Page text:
From 8. to 35. millions then being our proper circulation and 200.M. the actual one, the Memorial proposes to issue 90.M. more because, it says, a great scarcity of money is proved by the numerous applications for banks, to wit, N. York for 18.M. Pensylvania 10.M. Etc. the answer to this shall be quoted from Adam Smith B.2. c.2. pa. 462. where speaking of the complaints of the traders against the Scotch bankers, who had already gone too far in their issues of paper, he says ‘those traders and other25 undertakers having got so much assistance from banks wished to get still more. the banks, they seem to have thought, could extend their credits26 to whatever sum might be wanted, without incurring any other expence besides that of a few reams of paper. they complained of the contracted views and dastardly spirit of the Directors of those banks, which did not, they said, extend their credits in proportion to the extension of the trade of the country; meaning, no doubt, by the extension of that trade, the extension of their own projects beyond what they could carry on, either with their own capital, or with what they had credit to borrow of private people in the usual way of bond or mortgage. the banks, they seem to have thought, were in honor bound to supply the deficiency, and to provide them with all the capital which they wanted to trade with.’ and again pa. 470. ‘when bankers discovered that certain projectors were trading, not with any capital of their own, but with that which they advanced them, they endeavored to withdraw gradually, making every day greater and greater difficulties about discounting.—these difficulties alarmed & enraged in the highest degree those projectors. their own distress, of which this prudent and necessary reserve of the banks was no doubt the immediate occasion, they called the distress of the country; and this distress of the country, they said, was altogether owing to the ignorance, pusillanimity, and bad conduct of the banks, which did not give a sufficiently liberal aid to the spirited undertakings of those who exerted themselves in order to beautify, improve, and enrich the country. it was the duty of the banks, they seemed to think, to lend for as long a time, and to as great an extent, as they might wish to borrow.’ it is probably the good paper27 of these projectors which the Memorial says the banks being unable to discount, goes into the hands of brokers, who (knowing the risk of this good paper) discount it at a much higher rate than legal interest, to the great distress of the enterprising adventurers who had rather try trade on borrowed capital than go to the plough or other laborious calling. Smith again says pa. 478. ‘that the industry of Scotland languished for want of money to employ it, was the opinion of the famous mr Law. by establishing a bank of a particular kind which, he seems to have imagined, might issue paper to the amount of the whole value of all the lands in the country, he proposed to remedy this want of money.—it was afterwards adopted, with some variations, by the Duke of Orleans at that time regent of France. the idea of the possibility of multiplying paper to almost any extent was the real foundation of what is called the Missisipi scheme, the most extravagant project, both of banking & stock jobbing, that perhaps the world ever saw.—the principles upon which it was founded are explained by mr Law himself, in a discourse concerning Money & trade, which he published in Scotland when he first proposed his project. the splendid but visionary ideas which are set forth in that and some other works upon the same principles, still continue to make an impression upon many people, and have perhaps in part contributed to that excess of banking which has of late been complained of both in Scotland and in other places.’ the Missisipi scheme, it is well known, ended in France28 in the bankruptcy of the public treasury, the crush of thousands and thousands of private fortunes, and scenes of desolation and distress equal to those of an29 invading army burning & laying waste all before it.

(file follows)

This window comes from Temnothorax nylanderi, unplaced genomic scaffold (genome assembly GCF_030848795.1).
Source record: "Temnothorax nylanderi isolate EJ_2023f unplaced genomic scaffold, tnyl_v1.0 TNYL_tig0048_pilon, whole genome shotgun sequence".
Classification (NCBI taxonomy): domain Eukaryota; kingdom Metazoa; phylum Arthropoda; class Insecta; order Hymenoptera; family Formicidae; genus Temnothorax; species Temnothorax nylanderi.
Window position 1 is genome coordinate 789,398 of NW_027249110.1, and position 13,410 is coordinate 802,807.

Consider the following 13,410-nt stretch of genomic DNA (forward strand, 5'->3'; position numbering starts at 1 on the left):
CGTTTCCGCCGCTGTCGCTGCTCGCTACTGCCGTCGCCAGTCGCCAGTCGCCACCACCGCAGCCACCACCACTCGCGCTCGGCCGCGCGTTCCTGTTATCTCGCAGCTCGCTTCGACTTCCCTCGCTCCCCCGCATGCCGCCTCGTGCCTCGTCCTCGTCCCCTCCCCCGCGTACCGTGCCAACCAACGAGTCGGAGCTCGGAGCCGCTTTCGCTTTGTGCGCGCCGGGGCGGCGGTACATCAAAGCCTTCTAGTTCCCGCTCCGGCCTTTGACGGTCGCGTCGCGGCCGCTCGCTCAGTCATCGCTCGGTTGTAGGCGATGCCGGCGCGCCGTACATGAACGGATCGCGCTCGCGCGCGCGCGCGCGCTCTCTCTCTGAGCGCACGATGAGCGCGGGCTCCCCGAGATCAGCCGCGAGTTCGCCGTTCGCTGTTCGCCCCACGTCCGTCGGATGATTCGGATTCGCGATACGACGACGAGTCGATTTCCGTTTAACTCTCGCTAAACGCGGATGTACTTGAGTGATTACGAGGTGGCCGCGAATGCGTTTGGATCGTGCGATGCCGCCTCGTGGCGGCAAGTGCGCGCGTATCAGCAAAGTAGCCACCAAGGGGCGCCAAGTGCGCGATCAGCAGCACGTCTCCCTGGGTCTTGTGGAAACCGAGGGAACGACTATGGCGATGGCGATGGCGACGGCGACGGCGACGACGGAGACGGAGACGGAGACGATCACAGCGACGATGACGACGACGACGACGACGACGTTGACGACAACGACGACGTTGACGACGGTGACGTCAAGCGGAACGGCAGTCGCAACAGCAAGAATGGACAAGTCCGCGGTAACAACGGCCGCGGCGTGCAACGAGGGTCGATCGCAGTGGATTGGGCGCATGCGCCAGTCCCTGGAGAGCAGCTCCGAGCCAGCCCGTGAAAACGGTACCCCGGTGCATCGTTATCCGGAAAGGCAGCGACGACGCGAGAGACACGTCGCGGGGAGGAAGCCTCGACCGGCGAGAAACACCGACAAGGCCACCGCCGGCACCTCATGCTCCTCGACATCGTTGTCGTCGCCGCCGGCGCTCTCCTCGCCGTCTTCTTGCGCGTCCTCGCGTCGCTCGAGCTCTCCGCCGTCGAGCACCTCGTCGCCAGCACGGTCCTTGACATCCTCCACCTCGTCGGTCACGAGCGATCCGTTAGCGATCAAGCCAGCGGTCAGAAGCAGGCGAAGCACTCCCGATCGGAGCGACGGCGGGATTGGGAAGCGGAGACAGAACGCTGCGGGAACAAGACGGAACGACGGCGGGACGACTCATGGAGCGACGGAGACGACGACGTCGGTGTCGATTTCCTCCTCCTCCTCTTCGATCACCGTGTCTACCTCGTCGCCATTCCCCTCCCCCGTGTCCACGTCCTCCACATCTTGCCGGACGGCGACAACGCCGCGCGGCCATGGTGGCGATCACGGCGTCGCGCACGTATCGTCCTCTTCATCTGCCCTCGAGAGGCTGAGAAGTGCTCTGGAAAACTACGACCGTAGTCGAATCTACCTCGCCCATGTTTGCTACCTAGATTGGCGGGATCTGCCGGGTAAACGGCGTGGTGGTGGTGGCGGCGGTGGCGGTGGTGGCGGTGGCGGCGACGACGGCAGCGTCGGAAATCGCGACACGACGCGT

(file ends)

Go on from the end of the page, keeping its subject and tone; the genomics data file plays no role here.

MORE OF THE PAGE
At the time we were funding our National debt we heard much about ‘a public debt being a public blessing’; that the stock representing it was a creation of active capital for the aliment of commerce, manufactures and agriculture. this paradox was well adapted to the minds of believers in dreams, and the gulls of that size entered bonâ fide into it. but the art & mystery of banks is a wonderful improvement on that. it is established on the principle that ‘private debts are a public blessing.’ that the evidences of those private debts, called bank notes, become active capital and aliment the whole commerce, manufactures, & agriculture of the US. here are a set of people for instance who have bestowed on us the great blessing of running in our debt about 200.M. of D. without our knowing who they are, where they are, or what property they have to pay this debt when called on. nay, who have made us so sensible of the blessing of letting them run in our debt, that we have exempted them by law from the repaiment of these debts beyond a given proportion (generally estimated at one third.) and to fill up the measure of blessing, instead of paying, they recieve an interest on what they owe from those to whom they owe. for all the notes, or evidences of what they owe, which we see in circulation, have been lent to somebody on an interest which is levied again on us thro’ the medium of commerce. and they are so ready still to deal out their liberalities to us, that they are now willing to let themselves run in our debt 90. Millions more, on our paying them the same premium of 6. or 8. p.c. interest, and on the same legal exemption from the repaiment of more than 30.M. of the debt when it shall be called for. but let us look at this principle in it’s original form, and it’s copy will then be equally understood. ‘a public debt is a public blessing.’ that our debt was juggled from 43.30 up to 80.M. and funded at that amount, according to this opinion, was a great public blessing, because the evidences of it could be vested in commerce, and thus converted into active capital, and then31 the more the debt was made to be, the more active capital was created. that is to say, the Creditors could now employ in commerce the money due them from the public, and make from it an annual profit of 5. p.c. or 4.M. of D. but observe that the public were at the same time paying on it an interest of exactly the same amount of 4.M. of D. where then is the gain to either party which makes it a public blessing? there is no change in the state of things, but of persons only. A. has a debt due to him from the public, of which he holds their certificate as evidence, and on which he is recieving an annual interest. he wishes however to have the money itself, and to go into business with it. B. has an equal sum of money in business, but wishes now to retire, and live on the interest. he therefore gives it to A in exchange for A’s certificates of public stock. now then A has the money to employ in business, which B so employed before. B has the money on interest to live on which A lived on before: and the public pays the interest to B which they paid to A before. here is no new creation of capital, no additional money employed, nor even a change in the employment of a single dollar. the only change is of place between A. and B. in which we discover no creation of capital, nor public blessing. suppose again the public to owe nothing. then A not having lent his money to the public, would be in possession of it himself, and would go into business without the previous operation of selling stock. here again the same quantity of capital is employed as in the former case, tho no public debt exists. in neither case is there any creation of active capital, nor other difference than that there is a public debt in the first case, and none in the last, and we may safely ask which of the two situations is most truly a public blessing. if then a public debt be no public blessing, we may pronounce, a fortiori, that a private one cannot be so. if the debt which the banking companies owe be a blessing to any body, it is to themselves alone who are realising a solid interest of 8. or 10. p.c. on it. as to the public, these companies have banished all our gold and silver medium which, before their institution, we had without interest, which never could have perished in our hands, and would have been our salvation now in the hour of war; instead of which they have given us 200.M. of froth and bubble, on which we are to pay them heavy interest, until it shall vanish into air, as Morris’s notes did. we are warranted then in affirming that this parody on the principle of ‘a public debt being a public blessing,’ and it’s mutation into the blessing of private instead of public debts, is as ridiculous as the original principle itself. in both cases the truth is that Capital may be produced by industry, and accumulated by economy; but juglers only will propose to create it by legerdemain tricks with32 paper.